Ivan Doig’s memoir about his childhood and adolescence in rural Montana, This House of Sky, is an interestingly angular book, all joints and rough skin and knobby knees. This comes from the two driving forces of the book smashing together: voice and place, place and voice, tangling and rushing as if there were nothing different about the two and yet everything to separate them. In the end, it’s Doig’s contention (which he never quite makes explicit) that one shapes the other and the other shapes one, in ways we may never quite understand. It is a kind of terroir deeper than any vine can grow.
The question of voice in this book is hard to pin down, for a memoir, because Doig is trying to create three voices. One is his own, of course — a distinctive, insistent, poetic voice. One is his father’s, which has a Scottish burr and a rhythm tied to the seasons and necessities of sheep-farming. And one is his maternal grandmother’s, a voice roughened by hardship and sharpened by work, but softened at last into love for her intransigent son-in-law and her grandson. So within a page or two, you have Ivan’s father jacketing an orphaned lamb: Mother him like hell now, don’t ye? See what a helluva dandy lamb I got for ye, old sister? Who says I couldn’t jacket day onto night if I wanted to, now-I-ask-ye? And then Grandma: This here was your mother’s hope chest. The kids’ dad made it back at Moss Agate, when she first started going with Charlie. With your dad, I mean. He worked on this at nights for the longest time. See, he didn’t have anything to make it from but some pieces of flooring, but he wanted her to have a hope chest of some kind. he did a good job with it. He could when he wanted to. It’s sat here all these years. I want it to be yours now.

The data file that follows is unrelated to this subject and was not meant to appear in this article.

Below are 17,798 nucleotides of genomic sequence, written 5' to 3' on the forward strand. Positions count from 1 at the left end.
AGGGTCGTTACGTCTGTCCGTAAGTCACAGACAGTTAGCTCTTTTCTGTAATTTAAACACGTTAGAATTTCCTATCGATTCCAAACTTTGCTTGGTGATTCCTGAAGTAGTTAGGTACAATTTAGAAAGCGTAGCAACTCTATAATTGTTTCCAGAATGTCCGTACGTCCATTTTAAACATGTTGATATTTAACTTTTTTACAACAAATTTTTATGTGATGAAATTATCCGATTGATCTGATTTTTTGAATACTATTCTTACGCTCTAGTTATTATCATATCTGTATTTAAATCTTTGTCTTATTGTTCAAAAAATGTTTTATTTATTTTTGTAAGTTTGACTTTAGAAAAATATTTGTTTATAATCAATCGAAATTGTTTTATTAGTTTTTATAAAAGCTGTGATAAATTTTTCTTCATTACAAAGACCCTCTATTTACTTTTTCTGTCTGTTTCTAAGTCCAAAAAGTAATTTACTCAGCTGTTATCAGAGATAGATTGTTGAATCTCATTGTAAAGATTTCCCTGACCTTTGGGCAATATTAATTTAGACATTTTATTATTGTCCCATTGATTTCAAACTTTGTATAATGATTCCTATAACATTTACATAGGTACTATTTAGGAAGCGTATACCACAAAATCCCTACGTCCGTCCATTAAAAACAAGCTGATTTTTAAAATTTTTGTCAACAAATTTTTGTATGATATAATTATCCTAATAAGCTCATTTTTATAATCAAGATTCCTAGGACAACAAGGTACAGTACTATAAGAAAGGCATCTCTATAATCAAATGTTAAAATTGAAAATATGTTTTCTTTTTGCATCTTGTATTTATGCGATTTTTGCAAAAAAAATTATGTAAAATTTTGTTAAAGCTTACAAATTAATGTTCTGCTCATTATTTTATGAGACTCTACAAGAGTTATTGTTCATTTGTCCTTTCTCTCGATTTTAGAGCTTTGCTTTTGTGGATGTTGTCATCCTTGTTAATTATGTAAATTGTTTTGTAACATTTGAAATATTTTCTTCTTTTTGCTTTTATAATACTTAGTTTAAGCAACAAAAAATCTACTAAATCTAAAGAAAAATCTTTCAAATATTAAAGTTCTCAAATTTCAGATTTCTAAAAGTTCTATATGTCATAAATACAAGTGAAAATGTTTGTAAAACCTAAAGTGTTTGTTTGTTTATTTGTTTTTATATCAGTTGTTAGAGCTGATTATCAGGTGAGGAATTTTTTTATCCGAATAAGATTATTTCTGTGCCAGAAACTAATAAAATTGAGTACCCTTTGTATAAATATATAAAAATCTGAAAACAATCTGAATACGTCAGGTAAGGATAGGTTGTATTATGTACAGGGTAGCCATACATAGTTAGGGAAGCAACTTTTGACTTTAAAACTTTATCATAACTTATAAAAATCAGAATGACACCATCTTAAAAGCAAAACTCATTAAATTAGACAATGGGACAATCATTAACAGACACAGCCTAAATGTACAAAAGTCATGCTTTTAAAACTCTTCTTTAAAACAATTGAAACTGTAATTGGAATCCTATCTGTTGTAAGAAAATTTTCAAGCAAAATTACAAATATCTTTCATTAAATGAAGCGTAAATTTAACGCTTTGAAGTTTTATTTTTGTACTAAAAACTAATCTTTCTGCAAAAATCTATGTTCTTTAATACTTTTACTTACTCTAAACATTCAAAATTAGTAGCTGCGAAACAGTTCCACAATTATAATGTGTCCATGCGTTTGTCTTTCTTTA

And then, between the constant echoes of those strong, harsh, loving voices, Doig himself: My mood there was to see everything as the edges of tomorrows, as if time were waiting in coiled shimmers behind the outline of whatever my watching picked out. The gasoline tank for the ranch machinery, with its round red face of metal which rang a deep blung when I hit a ball against it; that would be the vast green left field fence of Fenway Park if I grew up to be a baseball player. The meadows of wild hay splotched richly along Camas Creek, and the climbing slopes of grass: if I became a ranchman as Dad was, there would be such land mile upon mile.
Doig talks about the endless hard work of the ranch, the stinginess of the land, his father’s talent at the work and especially at managing the men; his grandmother’s discomfort if she ever sat idle even for a moment. He talks about the hardship, the dark side of the stubbornness that creates success in such a place, the sandpapery pig-headedness that ruins relationships and sends marriages shattering. He talks about the urges that sent him to school, reading everything he touched, and finally to college, out of ranch work and into a life of journalism and eventually published books. But all the time, the place and the voices — his father’s and grandmother’s most of all, but other voices too — that shaped him all his life.
This book about Montana was fascinating to read just after I read Fools Crow, James Welch’s book about the Pikuni (Blackfeet), a tribe living in the same territory just a hundred years or so before Ivan and his father were there. Doig and his family had a Blackfeet Indian reservation as northern neighbors, where they sometimes took lambs to graze for the summer on rented land. They saw the Blackfeet as troublemaking alcoholics who were unwilling to work — they themselves being acutely aware of the endless work it took to survive on that land — and they despised the Indians as a result. Doig as narrator is slightly sheepish about this racist and ignorant assessment, but represents their harsh judgments as they were. For me, having just read the beginning of the decline of the Blackfeet, it was a sobering moment of the book.
It took me a little while to begin to enjoy Doig’s writing, with its jerky pace, its rapid switching between voices, and its deep rootedness in western territory and experience. Once I began to settle into what he’s doing, however, I enjoyed his storytelling more and more until the end of the book. This is a book about relationships — relation to place, and to family — and so is universal as well as singular.